The Galapagos Islands : Isabela.
8th-11 July 2017
“All you really need is Isabela”
After a lovely 83 mile overnight sail from San Cristobal we arrived at Isabella at 11am. We spent the rest of the day trying to get in contact with our agent so that we could get checked in and on our way to seeing the sights. I may have mentioned that the Galapagos is very restrictive with respect to yacht movements. This means that although you are limited to three ports only, you have to check in and out of each one paying a fee each time you do. By 4pm we finally gave up calling on both the radio and our cell phone and piled into the dinghy and walked the length of town until we found where the man lived. He was most apologetic for not answering any of our calls and assured us that all would be taken care of tomorrow! Just gotta roll with the punches sometimes.
Isabela is the largest and youngest island in the Galapagos archipelago and consists of five intermittently active volcanos. The last eruption back in 2005 was from Volcano Sierra Negra which sent a plume of smoke and ash 20klm skyward. This eruption put Isabela on the map as far as tourism was concerned. People wanted to come and see the Volcano. Little did they know that this island had the best of the best animals as well.
The Port of Villamil where we entered is the main town for the island. It has an excellent anchorage which is protected from the swell by small islands of lava rocks and mangroves. It’s a sleepy little place with sandy streets and a handful of bars, restaurants, and cafes. It has a country feel to it and we really like it so far. But before we could get out and see the place there were a few major jobs to do on GWTW. One of the hinges on our glass shower screen door sheared off on the way over and that had to be dealt with promptly, borrowing from Peter to pay back Paul as it was. So now our starboard shower has no door ‘till we can find another hinge and that won’t be easy. One of our bilge pumps failed so that had to be replaced and after 13 years of work our screecher has started to delaminate, so down that came for repairs. The bottom of the boat is getting an increase of growth again and that took us several hours to clean. All these jobs were biting into our touring time but they couldn't wait.
So on to the sights. First up was a swim with the sea lions in the mangrove lagoon just near the dinghy dock. I just love swimming with those guys, they are a real hoot, then it was a nice long walk on the boardwalk trail to see the beautiful pink flamingos. Flamingos have been illusive to us in the past buy today we got our flamingo fix.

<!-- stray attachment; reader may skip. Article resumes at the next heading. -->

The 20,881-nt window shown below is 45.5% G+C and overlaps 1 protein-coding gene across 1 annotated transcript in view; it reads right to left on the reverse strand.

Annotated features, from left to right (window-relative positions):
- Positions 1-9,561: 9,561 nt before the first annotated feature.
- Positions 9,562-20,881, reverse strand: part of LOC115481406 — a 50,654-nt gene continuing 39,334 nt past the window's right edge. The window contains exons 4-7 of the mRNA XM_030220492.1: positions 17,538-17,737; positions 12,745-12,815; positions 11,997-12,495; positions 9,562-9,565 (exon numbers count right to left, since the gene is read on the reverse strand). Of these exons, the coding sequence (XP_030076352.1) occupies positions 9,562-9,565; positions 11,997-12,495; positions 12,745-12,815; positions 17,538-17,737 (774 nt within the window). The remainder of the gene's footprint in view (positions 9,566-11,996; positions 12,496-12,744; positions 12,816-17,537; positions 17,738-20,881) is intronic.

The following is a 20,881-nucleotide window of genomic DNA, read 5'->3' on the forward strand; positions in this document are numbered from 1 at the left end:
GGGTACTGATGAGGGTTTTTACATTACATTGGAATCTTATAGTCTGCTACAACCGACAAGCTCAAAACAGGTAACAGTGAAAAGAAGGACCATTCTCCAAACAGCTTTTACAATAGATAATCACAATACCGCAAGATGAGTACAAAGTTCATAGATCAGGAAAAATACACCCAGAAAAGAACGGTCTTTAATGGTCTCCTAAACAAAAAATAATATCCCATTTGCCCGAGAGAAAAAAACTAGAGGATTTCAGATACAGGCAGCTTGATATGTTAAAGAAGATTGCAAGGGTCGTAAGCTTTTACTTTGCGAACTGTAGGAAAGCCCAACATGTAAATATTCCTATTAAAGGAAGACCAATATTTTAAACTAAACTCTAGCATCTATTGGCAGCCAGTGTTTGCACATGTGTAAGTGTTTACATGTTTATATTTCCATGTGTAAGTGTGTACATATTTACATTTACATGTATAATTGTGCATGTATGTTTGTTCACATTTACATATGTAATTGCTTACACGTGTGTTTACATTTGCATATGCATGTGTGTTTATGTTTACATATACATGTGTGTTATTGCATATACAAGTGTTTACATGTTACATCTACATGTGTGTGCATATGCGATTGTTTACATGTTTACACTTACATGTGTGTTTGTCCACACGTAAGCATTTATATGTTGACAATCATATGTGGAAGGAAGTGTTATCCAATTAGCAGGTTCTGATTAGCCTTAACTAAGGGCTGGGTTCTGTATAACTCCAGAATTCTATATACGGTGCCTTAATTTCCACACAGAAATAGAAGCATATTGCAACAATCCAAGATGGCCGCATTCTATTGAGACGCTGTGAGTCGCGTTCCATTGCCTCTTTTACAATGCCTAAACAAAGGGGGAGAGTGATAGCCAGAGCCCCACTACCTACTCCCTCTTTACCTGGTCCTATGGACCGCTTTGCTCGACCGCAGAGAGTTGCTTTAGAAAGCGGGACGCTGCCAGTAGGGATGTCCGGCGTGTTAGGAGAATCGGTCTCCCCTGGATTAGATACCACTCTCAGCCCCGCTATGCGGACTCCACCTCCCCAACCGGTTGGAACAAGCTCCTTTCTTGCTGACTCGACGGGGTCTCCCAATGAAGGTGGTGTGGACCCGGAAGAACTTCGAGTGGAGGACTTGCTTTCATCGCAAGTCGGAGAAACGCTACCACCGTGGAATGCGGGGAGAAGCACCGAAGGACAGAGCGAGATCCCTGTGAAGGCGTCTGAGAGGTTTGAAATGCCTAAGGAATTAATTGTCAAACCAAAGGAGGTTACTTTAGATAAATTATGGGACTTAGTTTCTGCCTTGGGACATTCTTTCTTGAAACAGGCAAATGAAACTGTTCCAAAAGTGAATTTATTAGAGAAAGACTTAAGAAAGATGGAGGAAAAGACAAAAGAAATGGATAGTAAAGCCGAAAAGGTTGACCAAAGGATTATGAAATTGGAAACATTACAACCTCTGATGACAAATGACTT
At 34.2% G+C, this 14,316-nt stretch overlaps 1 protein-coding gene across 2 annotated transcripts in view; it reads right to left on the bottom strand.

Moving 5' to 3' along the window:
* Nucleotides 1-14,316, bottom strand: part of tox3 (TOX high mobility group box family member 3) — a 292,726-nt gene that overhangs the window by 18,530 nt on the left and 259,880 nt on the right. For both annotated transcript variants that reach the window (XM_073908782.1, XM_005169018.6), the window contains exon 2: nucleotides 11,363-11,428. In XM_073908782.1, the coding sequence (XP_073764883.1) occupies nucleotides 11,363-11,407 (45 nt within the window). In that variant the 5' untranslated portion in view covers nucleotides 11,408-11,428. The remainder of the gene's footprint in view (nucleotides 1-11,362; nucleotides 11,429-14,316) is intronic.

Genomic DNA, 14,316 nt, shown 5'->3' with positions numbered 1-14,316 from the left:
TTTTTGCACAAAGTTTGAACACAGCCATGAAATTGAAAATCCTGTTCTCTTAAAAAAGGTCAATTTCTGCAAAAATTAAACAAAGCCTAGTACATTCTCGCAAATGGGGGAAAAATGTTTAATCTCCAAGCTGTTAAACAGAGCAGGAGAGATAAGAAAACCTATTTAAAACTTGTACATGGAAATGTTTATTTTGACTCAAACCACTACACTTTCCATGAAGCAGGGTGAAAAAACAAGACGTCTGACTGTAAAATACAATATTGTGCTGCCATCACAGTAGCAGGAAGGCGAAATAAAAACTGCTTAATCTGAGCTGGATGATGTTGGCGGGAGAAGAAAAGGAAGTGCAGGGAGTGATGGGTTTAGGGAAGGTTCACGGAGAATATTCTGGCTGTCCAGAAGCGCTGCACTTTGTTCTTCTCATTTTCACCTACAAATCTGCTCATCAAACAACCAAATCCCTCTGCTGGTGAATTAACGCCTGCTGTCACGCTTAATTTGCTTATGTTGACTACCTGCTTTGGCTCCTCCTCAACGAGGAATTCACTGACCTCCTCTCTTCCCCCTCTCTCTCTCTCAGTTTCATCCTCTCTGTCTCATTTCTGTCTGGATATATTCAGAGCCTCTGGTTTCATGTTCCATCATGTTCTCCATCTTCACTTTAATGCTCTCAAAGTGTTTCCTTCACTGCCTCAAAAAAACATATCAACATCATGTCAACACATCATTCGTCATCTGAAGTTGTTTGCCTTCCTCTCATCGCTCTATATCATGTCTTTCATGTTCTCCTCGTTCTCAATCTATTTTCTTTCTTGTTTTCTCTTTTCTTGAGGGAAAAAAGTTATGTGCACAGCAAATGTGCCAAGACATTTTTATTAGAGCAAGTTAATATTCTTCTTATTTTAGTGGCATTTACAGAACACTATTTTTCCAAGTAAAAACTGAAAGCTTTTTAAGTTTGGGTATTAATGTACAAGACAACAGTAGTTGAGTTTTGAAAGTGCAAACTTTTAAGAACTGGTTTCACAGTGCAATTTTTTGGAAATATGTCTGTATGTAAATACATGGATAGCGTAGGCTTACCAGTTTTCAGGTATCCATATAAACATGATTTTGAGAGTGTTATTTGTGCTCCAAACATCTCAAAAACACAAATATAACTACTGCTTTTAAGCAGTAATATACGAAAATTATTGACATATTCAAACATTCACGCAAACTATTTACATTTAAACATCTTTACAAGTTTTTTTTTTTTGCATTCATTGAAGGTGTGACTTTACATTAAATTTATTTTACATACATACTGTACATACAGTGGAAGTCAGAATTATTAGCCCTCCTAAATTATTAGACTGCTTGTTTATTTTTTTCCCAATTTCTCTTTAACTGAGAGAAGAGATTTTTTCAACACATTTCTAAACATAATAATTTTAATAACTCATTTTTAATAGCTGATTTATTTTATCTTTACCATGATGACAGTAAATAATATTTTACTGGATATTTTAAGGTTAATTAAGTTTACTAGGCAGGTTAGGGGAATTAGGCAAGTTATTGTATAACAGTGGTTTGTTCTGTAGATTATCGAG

Later in the week we booked a half day boat tour to Los Tuneles and Cabo Rosa, 45 mins further along the coast. This trip was recommended to us by both our agent and cruising friends and it definitely lived up to all the hype. We booked with Rosedelco Tours and we really don’t think that there is a better outfit in town to go with.
The ride up there was thrilling as the boat captain raced the breaking waves and swell into a narrow channel between the lava rocks, just feet away from crunching the hull. Talk about an expert driver. Once anchored we, there were 10 of us, jumped overboard with our guide Edwardo into the very chilly 14c water. Within minutes we were face to face with sea horses, golden manta rays, white tip sharks and giant turtles. It was a wonderful experience and yet again we were up close and personal with these animals who have no fear of humans.
From here it was off to the actual lava tunnels. We swam through them, around them and over them. Adding to the ever growing list of species we’ve seen so far were now penguins. They may only be small but man they are like torpedos in the water. I was lucky enough to have one whoosh by and my camera caught the shot perfectly.
It had certainly been a jam-packed few hours so far but as they say you gotta leave the best till last. And so it was. After a hose down, a change of clothes and a bite of lunch it was time for a little hike over the larva archways. And there waiting patiently for or us on the other side were the famed Blue Footed Booby birds which we’d been hanging out to see.
So far we’d only ever seen them flying high or nesting on far away rocks and cliffs and here they were just feet away from us.
This time of year for many animals in the Galapagos is mating season and we were gob smacked when out of the blue a couple of them started doing what is called the Booby Dance. The male struts around showing the female some well rehearsed moves hoping that she will do him the honor of taking to the floor with him. Even though she may do a mirror image of his dance steps doesn’t mean that she’s accepting his proposal just yet.
We waited and watched in silence and eventually after a lot of fancy footwork in a flutter of wings and a song in their throats ,the deal was sealed with a beak to beak kiss. They sure didn’t waste any time and before our group had moved off there were already picking up bits and pieces of twig to build their love nest.